The Sin of Weight and the Weight of Sin

I believe that I have finally come to terms with my weight. Why now you ask? Because I no longer listen to what others proscribe when it comes to the size and disposition of my body; A) because, like politics, social engineering has gone way overboard in their intrusiveness into the private lives of the average person and B) because it’s nobody’s business how and what I eat, what size clothes I wear, or how often I exercise or even if I don’t.  Curiously, today I was thinking that the weight loss industry was pretty similar to what I like to call the “sin loss industry;” in other words, religion. Social engineers and the religious tell you that you are not acceptable as you are and each offers a way to “fix” you, but only if you are motivated enough! Each thrives on the guilt of the person marketed to. Each has a thriving book, DVD, food supplement, and CD industry committed to selling you the next best thing to keep you motivated. And each convinces you that you are the failure if the next best thing fails to work. They create the problem and then offer the cure.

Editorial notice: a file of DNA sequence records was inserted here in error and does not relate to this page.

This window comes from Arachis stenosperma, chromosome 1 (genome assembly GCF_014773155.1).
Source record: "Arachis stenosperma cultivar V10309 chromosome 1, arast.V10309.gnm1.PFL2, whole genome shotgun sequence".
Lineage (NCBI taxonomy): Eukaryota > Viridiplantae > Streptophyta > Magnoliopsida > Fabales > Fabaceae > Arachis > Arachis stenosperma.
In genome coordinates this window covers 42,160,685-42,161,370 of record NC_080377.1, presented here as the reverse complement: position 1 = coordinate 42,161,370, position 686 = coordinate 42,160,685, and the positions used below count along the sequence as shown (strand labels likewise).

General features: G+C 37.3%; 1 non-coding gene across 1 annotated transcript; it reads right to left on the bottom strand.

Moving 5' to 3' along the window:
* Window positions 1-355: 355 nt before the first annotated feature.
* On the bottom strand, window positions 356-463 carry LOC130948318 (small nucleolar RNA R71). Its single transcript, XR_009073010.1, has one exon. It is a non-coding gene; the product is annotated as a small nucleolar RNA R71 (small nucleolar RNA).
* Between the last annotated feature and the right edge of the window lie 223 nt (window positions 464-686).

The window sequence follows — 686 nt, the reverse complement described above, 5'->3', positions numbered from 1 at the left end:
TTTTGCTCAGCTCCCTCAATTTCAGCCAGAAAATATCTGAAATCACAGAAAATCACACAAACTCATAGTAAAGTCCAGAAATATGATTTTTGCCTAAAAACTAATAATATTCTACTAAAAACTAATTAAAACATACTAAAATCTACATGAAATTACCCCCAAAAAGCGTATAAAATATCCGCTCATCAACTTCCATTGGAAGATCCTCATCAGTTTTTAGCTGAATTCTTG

Two blogs made me come to terms with how closely Weight and Sin are allied in the world; Corpulent’s post and Angry Gray Rainbow’s post.  Corpulent makes the point that even in the Fatosphere, we must prove that we are doing the right things and eating the right things in order to explain our fatness.  Angry Gray Rainbow reveals to us how her husband’s battle with a particular “sin” in his life transferred to her life and drew her in by implication. Reading these made me realize how closely people equate Weight with Sin and how both worlds try to impose standards of confession, repentance, and behavior modification so as to make them feel better about the imposition on our lives but to also make us feel worse when we can’t meet the standard. The emphasis is of course on feeling worse, without which feeling we would not sink our hard earned money into more remedies, more diets, more books, bibles, philanthropic giving, etc. to assuage the guilt. Both are about making us as small as possible to escape the notice of our fellow humans and a retributive God.